Making sure that your employees are up to date on their CPR certification is essential, not only to ensure the health and safety of co-workers, but also to help save lives. That being said, nothing in life comes without risk, and it is important to be aware of the risks of CPR and of performing CPR on patients.
Companies need to take proactive steps when considering how they’re managing any risk associated with CPR training and certification in the workplace. Knowing what the potential risks of CPR could be will allow companies to act sooner rather than later, therefore avoiding any serious problems down the line.
Read on to learn more about the risks of CPR and how they could affect your organization so you can ensure you are in the best position for safety and success.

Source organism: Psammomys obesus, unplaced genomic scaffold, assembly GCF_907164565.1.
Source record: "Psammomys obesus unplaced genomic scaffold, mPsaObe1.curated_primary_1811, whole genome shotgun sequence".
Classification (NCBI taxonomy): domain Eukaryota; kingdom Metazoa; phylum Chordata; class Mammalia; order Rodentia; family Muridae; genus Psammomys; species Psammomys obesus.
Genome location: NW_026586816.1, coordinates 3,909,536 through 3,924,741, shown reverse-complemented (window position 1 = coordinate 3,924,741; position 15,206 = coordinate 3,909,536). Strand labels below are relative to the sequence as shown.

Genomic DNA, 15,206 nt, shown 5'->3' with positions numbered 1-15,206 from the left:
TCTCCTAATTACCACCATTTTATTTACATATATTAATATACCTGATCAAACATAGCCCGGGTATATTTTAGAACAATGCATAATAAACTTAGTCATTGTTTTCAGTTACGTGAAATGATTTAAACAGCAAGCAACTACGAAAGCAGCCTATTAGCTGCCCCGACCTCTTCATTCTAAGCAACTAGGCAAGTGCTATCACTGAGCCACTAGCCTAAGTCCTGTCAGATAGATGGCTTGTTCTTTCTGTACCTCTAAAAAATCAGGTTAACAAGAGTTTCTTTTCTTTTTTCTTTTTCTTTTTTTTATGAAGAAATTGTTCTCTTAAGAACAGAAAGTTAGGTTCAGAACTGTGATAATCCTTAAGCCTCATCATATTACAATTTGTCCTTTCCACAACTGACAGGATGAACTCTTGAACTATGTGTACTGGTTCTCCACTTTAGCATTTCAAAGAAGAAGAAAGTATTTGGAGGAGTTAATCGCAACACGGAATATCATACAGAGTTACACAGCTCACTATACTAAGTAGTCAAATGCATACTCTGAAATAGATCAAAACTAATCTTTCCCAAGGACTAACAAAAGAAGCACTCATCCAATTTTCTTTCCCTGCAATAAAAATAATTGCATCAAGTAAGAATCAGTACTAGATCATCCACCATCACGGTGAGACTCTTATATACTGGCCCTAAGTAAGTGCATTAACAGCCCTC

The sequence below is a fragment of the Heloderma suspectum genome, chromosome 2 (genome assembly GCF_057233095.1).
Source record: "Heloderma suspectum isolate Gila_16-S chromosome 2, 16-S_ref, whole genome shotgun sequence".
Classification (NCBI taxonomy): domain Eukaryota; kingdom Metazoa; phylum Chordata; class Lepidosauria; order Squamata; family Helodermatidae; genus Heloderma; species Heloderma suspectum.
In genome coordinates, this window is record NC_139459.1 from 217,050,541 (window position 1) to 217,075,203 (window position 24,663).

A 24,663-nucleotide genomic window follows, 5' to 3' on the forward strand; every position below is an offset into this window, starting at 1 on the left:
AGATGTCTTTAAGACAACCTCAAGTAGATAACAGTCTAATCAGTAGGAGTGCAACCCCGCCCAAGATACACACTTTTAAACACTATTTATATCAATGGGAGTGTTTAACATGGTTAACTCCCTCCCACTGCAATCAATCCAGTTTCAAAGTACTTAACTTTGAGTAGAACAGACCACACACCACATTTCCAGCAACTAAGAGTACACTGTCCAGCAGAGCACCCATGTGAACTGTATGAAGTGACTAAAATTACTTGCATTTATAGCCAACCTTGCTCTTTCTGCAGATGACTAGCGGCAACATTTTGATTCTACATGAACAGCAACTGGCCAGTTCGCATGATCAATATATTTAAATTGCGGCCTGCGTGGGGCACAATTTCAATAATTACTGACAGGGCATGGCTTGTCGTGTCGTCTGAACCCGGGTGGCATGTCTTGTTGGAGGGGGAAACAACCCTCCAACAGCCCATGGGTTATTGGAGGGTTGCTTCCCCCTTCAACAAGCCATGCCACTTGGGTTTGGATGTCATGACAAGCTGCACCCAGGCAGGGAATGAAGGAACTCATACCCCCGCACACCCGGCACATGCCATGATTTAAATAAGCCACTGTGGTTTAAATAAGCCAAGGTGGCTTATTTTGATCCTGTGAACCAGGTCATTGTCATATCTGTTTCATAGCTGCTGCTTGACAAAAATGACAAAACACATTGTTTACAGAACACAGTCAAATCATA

The Risks of Performing CPR
Performing CPR can be a life-saving action, but it’s not without risks. One of the most common risks of CPR is rib fractures, with up to 40% of patients experiencing this complication. Additionally, CPR can cause damage to internal organs, especially if it’s performed on patients with certain pre-existing conditions such as osteoporosis or liver disease. Another one of the risks of CPR is the potential transmission of infection or disease, as performing CPR can expose the rescuer to bodily fluids such as blood, urine, or vomit.
Although the risks of CPR should not discourage people from performing CPR on those in need, it is important to be aware of these potential complications and to take necessary precautions during the procedure. These risks are also why it is so vital that those administering CPR have been properly trained in order to negate as much risk as possible.
In any situation where a physical emergency arises, taking action can be the difference between life and death. Liability risks, however, arise when people shy away from assisting due to lack of training or the fear of causing further harm. This is a serious concern, particularly in situations like heart attacks where prompt response is crucial.